Sega CEO Hajime Satomi says he wants to improve the quality of their games moving forward. That could mean a lot of things. It's nice to hear, but what they do next with their games is the real answer.
A Brief Reflection: Ratchet and Clank
Ratchet and Clank is a series that stands as a major part of my childhood and yes, I look up to a Lombax…
The series may have been a drastic change from the Spyro games but Insomniac Games went all out for their first Playstation 2 release. To start off, let me bring up something that burdened my mind at the time of the title’s release. A lot of gamers may have overlooked it, but the game had a peculiar cover.
However, the title proved to be a welcome addition to my early Playstation 2 library and I fell in love with the furry goon. In addition, when it came to placing the disc into my tray for the first time, I was quite surprised to find the sci-fi elements which were strewn throughout the epic.
It was one of those rare moments where you say to yourself, “you shouldn’t judge games by their cover”, and yes, you just read that.
Furthermore, the action-platformer provided me with hours of exciting gameplay though I was quite misled to believe that Clank would play a bigger role than he did in the series’ first installment. The same could have been said about the Jak and Daxter series and the interesting character dynamics which Naughty Dog was going for. It was easy to see that the two developers had cast these characters in a manner worth noting specifically when each of their personalities bounced off each other quite well. I mean, who could ever forget Clank’s insertion of binary reasoning in the most mundane situations? Nonetheless, I was quite disapointed in the early portrayal of Ratchet for he possessed a very somber visage in the first title seeming never to become too invested in any of his emotions. I believe that Insomniac greatly improved on this as the series went along.
In Ratchet and Clank’s second outing, Insomniac placed the duo on a larger scale though the title simply improved on a number of elements from the first game. For one, Ratchet’s voice changed! The rough sounding mechanic sounded a bit more wimpy but still allowed for his heroic persona to shine through (kudos to you James Arnold Taylor). The voice change actually ended up making me like the character a lot more as it allowed him to become more personable and resemble a laid back mechanic a bit less.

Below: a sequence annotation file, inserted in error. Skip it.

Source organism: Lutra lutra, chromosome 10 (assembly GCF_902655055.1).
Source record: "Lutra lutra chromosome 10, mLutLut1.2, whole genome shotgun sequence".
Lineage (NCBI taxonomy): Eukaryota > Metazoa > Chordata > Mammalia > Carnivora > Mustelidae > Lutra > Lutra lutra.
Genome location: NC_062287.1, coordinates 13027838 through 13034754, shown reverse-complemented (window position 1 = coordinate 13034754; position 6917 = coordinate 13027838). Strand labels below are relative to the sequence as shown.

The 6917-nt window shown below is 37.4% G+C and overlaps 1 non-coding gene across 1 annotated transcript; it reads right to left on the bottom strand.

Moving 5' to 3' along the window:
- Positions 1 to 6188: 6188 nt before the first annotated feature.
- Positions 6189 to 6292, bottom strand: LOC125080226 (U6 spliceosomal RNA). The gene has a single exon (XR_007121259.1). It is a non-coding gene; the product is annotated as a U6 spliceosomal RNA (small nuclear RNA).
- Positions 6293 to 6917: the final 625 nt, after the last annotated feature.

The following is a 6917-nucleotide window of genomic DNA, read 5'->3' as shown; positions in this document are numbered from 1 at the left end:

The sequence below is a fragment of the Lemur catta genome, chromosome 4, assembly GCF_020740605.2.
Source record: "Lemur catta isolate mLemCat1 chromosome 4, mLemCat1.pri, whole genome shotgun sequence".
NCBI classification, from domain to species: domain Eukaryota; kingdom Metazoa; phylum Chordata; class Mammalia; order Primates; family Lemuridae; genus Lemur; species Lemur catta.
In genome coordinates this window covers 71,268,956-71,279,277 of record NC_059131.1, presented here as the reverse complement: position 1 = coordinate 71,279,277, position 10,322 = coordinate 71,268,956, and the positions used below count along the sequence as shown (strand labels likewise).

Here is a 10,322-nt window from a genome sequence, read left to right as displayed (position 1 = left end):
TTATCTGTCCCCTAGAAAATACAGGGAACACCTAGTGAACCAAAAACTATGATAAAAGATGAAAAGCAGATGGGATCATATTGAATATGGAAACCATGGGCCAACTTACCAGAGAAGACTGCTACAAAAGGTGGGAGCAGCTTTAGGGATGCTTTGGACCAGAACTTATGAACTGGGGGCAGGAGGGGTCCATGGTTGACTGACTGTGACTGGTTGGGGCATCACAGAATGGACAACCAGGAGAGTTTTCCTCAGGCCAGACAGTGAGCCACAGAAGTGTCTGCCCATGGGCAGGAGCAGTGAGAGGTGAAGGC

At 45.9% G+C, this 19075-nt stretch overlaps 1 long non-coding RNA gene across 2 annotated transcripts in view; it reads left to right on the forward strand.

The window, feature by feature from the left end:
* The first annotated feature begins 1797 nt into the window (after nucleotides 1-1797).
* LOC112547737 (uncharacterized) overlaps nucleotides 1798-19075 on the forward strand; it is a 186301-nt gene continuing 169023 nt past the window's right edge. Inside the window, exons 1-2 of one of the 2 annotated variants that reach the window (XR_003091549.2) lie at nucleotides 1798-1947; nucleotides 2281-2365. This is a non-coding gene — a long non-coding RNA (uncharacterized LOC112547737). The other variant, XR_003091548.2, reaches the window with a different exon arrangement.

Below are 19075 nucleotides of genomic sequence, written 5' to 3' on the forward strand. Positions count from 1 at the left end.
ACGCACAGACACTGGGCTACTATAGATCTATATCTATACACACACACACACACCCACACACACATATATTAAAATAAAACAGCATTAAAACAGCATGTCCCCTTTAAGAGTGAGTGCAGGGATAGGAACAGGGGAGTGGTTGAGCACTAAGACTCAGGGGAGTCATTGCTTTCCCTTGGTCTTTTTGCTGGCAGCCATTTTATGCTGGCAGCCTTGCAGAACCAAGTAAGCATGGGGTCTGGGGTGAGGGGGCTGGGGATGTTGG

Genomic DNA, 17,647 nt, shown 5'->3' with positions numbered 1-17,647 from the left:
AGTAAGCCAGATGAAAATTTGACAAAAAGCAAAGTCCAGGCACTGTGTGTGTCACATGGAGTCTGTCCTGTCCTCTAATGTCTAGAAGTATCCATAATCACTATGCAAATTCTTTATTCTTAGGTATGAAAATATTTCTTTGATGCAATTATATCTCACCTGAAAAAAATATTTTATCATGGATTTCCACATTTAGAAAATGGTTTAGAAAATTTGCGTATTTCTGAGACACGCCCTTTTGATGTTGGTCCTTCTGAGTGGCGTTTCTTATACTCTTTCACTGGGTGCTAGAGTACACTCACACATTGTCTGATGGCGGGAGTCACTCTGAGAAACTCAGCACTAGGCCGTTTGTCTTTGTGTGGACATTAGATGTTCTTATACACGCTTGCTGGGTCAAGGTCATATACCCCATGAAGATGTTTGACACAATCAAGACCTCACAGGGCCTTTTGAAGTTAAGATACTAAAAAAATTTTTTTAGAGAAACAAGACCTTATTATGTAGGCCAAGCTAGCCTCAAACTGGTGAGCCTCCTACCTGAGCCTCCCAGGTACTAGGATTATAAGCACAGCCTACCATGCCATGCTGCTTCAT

The two had the opportunity in the second game to have the courtesy of ripping the galaxy… another one? (Wait, that doesn’t sound right).
More weapons, more levels, more planets. Done. Great title. Next!
However, it was in the third installment in the series where Insomniac’s true vision of the Lombax truly came to fruition. The little guy was now an established veteran having his name plastered on the side’s of skyscrapers present on planets he had never even been to. Ratchet was receiving the Shepard treatment while Clank was… well… acting? I think that’s what he called it. The latter probably became the most annoying story addition in the series and eventually resulted in its evolution from being a heavier title in terms of maturity to a more light-hearted rendition of Insomniac Games’ artistic passion.
To compare the two series one last time, it must be duly noted that Jak and Daxter had become progressively darker in its maturation while the Ratchet and Clank series steered clear of plots unbeknownst to anyone over the age of 7. This resulted, of course, in the Ratchet series still retaining the original allure which was simply destroying aliens with big guns and probably accounted for Insomniac’s decision to milk the cash cow for years to come. Eventually, the decision to take a light-hearted route is probably what made the title the commercial success that it is today (barring, of course, the ‘All 4 One’ installment which is a pun that has been abused for too many years).
Later installments in the series such as Ratchet: Deadlocked and the subsequent Playstation 3 releases haven’t really done it as much for me. I think its because they were simply bigger, more beautiful versions of the games I had come to love and adore as a little tyke. Is this bad? Heavens no. Do I appreciate it? Yes. Has that been enough to warrant my completing them? Unfortunately no. The titles are great but as I’ve gotten older my taste in games has matured with me. As a result, the Ratchet series remains one of my favorite gaming epics and will forever have that place in my heart.